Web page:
Vancouver’s Annual Bike to Work and School Week celebrates those dedicated cyclists who bike to work on a routine basis, and encourages new cyclists to get out on the roads. Unfortunately, the tragic weekend death of a cyclist on the Stanley Park Causeway has cast a cloud over this year’s proceedings, and shifted the focus from celebration to safety.
According to police, the May 25th weekend accident occurred on the busy shared causeway sidewalk when the 61 year old female cyclist collided with a pedestrian and was knocked into the busy street, where she was hit and instantly killed by a Vancouver City Transit Bus. It was reminiscent of the many accidents that had occurred on the Burrard Street Bridge before the installation of the separate bike lanes.
Following the incident, HUB announced plans to petition the provincial government to install similar separate lanes for bikes on the causeway. When asked for a comment, Erin O’Melinn, director of HUB: Your Cycling Connection said, “we need a lot more education about how people should be using the roads and the sidewalks, I believe, on all fronts”. O’Melinn believes that bike to work week is a chance to develop bike safety and infrastructure around Vancouver, but education is only part of the problem. “We’d like to see a designated space for cyclists (along the causeway) … it’s very narrow and there’s very fast-moving traffic, there’s no barrier between them.”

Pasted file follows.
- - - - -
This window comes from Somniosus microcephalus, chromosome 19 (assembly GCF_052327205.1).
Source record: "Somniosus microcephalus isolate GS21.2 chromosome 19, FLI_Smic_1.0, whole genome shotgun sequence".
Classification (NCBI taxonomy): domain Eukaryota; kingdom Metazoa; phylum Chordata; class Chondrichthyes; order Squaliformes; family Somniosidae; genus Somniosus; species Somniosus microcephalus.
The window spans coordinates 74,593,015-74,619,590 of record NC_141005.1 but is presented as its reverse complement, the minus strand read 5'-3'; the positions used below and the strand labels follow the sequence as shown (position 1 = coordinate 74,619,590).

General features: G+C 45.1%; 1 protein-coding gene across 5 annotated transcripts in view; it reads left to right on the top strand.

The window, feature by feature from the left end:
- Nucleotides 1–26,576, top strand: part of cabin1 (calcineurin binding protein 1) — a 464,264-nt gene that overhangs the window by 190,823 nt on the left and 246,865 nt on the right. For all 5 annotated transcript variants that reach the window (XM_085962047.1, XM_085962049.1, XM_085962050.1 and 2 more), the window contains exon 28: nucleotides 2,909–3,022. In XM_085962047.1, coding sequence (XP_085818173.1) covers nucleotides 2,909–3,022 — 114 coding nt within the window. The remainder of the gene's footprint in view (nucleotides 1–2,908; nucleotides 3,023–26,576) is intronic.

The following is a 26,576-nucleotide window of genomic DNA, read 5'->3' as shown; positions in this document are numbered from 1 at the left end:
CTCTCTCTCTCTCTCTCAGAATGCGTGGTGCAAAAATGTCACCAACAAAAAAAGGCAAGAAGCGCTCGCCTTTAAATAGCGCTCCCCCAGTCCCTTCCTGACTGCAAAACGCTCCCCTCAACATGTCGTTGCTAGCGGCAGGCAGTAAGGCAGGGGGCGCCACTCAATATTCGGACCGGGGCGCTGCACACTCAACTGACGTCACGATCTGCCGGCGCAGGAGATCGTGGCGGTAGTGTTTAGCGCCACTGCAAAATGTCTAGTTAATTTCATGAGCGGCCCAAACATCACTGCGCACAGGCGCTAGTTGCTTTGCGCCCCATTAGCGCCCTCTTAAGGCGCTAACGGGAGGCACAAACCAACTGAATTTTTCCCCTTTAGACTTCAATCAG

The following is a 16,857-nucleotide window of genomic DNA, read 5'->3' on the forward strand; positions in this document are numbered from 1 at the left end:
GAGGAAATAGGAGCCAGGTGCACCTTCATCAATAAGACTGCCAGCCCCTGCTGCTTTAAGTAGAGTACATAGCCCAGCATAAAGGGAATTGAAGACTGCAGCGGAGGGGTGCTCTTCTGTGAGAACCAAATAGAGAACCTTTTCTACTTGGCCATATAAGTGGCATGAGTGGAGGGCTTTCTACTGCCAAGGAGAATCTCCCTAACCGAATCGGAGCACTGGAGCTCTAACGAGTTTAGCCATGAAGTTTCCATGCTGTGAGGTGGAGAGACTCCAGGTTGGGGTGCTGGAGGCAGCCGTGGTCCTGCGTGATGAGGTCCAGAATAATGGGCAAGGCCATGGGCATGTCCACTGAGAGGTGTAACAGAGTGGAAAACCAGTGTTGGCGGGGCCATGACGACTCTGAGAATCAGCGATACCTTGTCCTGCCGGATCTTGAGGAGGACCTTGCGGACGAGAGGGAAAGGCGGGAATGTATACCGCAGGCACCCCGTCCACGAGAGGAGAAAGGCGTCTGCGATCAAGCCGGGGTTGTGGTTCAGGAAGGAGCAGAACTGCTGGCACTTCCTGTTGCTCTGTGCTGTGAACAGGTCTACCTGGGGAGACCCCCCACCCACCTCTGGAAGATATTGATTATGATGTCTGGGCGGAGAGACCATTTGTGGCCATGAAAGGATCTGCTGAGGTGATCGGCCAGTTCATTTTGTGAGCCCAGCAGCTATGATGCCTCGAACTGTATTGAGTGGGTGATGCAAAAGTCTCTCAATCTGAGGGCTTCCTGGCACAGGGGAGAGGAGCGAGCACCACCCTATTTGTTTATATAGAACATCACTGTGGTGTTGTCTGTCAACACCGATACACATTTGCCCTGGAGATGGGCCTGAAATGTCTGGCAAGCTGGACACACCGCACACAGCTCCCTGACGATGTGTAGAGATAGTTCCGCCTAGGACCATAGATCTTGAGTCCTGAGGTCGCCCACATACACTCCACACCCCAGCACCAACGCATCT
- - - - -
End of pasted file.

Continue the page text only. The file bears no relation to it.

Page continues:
HUB is hoping that the City of Vancouver will join in the effort as well, especially now that the Bike to work campaign is focusing on a more safety oriented message, and it’s popularity is spreading throughout BC with poll results showing that so far the 2013 Bike to Work Week has recorded over 27 registered teams in BC, and accounted for 51 kilograms of saved Greenhouse Gases.
HUB’s Bike to Work & School Week offers the vision of “experiencing the joy of an ever increasing number of people safely commuting by bicycle.” Their mission being to “Encourage more people in all BC communities to commute by bicycle through Bike to Work initiatives. We will secure and share resources and best practices that will stimulate growth in commuter cycling.” The event offers online competitions and on route celebration stations that offer cyclists free snacks, coffee, prizes, and bike tune ups. Seasoned cyclists and new riders alike are invited to sign up, team up, and log their commutes to work and school. Bike to Work Week is a registered non-profit society governed by a board of directors, and supported by the BC government.
For more information, to register to ride, or to find celebration station locations in your local community, everyone is invited to visit btww.ca.